Crotalus comes from the Greek crotalon, meaning a rattle or little bell; angelensis is a latinized spelling of the island Angel de La Guarda in the Gulf of California. For a long period of time, this species was recognized as a subspecies of Crotalus mitchelli. In Spanish, rattlesnakes are known as La Vibora de Cascabel.
The Angel Island Speckled Rattlesnake can grow to lengths of 6-7 feet. (2 m). It has a heavy body with a narrow neck. The head is wide and triangular in shape. Its coloration varies from pale-gray to yellowish-gray, orange, or pinkish. The dorsal markings consist of transverse blotches or crossbands.
Range and Habitat
This species occurs only on Isla Angel de La Guarda, in the Gulf of California, México. The island contains desert terrain and dry-adapted plants.
Little is known about the natural history of this island endemic. It is known to occur throughout Isla Angel de La Guarda from the beaches to at least 1500 feet in elevation. It can be abundant around the cobblestone beaches where it most likely hunts introduced rats and lizards. It is proportionately larger than its closest Speckled Rattlesnake relatives, although its rattle tends to be proportionately smaller.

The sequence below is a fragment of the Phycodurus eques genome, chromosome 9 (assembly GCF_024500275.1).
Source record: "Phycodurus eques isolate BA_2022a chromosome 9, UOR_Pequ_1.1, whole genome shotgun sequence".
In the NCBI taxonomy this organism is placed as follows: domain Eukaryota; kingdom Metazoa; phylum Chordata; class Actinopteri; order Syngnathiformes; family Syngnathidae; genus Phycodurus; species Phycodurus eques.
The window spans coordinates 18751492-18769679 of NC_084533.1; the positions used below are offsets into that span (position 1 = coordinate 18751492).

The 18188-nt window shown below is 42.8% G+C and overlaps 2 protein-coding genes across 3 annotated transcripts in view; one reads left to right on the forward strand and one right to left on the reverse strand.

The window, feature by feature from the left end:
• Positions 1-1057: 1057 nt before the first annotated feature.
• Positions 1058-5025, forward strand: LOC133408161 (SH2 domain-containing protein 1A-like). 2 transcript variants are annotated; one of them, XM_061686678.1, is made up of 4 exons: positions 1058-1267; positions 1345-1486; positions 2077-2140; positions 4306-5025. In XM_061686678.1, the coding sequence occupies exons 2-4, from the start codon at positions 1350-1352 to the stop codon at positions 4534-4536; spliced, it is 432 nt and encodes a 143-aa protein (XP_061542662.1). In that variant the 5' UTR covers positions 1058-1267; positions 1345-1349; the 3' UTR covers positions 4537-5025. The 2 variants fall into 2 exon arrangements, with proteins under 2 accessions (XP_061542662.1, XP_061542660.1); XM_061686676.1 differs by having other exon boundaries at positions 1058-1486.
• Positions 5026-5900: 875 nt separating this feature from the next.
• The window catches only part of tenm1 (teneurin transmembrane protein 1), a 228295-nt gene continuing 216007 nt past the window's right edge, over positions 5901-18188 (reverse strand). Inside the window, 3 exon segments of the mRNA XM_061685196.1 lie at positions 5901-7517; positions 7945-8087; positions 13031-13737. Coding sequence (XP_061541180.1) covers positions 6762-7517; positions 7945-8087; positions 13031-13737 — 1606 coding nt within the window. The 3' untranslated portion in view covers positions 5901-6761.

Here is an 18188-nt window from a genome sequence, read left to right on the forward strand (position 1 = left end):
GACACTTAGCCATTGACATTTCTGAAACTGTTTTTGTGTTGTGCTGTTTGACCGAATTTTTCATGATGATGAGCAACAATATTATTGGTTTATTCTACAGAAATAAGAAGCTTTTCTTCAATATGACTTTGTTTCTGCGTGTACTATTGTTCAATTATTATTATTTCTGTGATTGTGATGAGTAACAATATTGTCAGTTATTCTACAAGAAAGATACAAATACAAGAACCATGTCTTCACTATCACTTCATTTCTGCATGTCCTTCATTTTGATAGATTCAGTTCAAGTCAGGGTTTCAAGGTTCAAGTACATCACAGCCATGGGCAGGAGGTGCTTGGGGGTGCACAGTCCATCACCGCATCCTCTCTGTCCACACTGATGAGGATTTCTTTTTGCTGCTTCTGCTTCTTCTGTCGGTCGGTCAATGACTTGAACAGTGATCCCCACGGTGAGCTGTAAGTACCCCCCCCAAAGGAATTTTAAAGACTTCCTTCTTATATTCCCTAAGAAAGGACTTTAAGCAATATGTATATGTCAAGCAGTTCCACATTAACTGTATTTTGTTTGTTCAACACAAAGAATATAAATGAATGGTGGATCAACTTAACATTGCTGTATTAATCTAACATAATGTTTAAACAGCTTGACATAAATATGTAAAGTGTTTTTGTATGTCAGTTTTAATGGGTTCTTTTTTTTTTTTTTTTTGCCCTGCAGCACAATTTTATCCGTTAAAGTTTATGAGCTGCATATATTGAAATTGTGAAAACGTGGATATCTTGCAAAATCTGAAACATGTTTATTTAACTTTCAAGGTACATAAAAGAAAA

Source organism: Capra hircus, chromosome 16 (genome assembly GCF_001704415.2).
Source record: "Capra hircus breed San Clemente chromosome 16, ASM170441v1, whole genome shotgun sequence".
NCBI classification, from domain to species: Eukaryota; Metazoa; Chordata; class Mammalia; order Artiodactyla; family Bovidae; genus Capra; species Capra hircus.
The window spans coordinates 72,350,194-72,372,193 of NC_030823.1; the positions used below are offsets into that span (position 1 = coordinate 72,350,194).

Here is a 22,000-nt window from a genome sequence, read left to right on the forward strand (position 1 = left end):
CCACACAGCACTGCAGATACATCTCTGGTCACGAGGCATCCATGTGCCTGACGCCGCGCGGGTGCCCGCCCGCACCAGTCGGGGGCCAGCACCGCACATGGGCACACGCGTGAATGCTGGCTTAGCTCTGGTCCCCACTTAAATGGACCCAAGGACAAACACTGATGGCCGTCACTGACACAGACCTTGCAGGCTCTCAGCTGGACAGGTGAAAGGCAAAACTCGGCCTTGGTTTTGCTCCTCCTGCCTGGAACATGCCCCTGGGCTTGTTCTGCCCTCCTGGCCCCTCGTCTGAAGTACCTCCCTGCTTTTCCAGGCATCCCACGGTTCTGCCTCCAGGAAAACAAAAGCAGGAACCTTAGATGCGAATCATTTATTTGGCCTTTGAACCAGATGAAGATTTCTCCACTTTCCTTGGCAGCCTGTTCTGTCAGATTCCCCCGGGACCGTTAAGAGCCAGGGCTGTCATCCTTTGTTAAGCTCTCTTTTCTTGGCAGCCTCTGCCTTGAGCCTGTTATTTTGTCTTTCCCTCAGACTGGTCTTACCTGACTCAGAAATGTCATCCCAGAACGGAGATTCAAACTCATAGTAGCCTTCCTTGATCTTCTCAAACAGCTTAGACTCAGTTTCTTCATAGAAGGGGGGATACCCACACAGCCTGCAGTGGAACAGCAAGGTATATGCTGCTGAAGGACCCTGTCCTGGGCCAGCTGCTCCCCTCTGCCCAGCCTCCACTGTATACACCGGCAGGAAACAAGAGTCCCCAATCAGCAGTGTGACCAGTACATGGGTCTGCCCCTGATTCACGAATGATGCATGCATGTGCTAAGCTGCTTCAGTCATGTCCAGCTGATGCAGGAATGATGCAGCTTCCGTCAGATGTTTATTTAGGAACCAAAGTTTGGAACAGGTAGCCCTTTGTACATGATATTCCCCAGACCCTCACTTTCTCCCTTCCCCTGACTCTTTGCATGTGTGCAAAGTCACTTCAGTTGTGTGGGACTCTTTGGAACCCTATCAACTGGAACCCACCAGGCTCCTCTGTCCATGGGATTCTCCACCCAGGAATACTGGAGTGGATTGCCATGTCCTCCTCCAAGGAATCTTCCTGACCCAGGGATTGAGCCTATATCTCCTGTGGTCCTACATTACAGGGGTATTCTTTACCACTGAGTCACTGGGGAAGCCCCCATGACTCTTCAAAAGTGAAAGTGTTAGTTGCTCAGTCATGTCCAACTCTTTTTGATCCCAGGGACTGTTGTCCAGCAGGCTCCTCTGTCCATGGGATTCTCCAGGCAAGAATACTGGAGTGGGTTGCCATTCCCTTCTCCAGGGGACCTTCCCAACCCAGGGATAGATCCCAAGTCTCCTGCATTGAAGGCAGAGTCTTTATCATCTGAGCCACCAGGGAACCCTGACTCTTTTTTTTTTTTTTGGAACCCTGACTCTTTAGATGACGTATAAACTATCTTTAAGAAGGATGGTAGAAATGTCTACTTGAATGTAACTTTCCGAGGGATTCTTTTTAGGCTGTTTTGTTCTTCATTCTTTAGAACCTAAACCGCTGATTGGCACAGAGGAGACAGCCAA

Because this species only occurs on a single island (albeit a large one), it is susceptible to extinction by collecting and the introduction of exotic predators such as feral cats. There have been no proposed conservation plans. Because of widespread negative attitudes towards snakes, very few conservation programs, worldwide, have been created. A much higher percentage of snakes are threatened with extinction than is currently recognized. Therefore, snakes are particularly susceptible to being overlooked by conservation-minded biologists.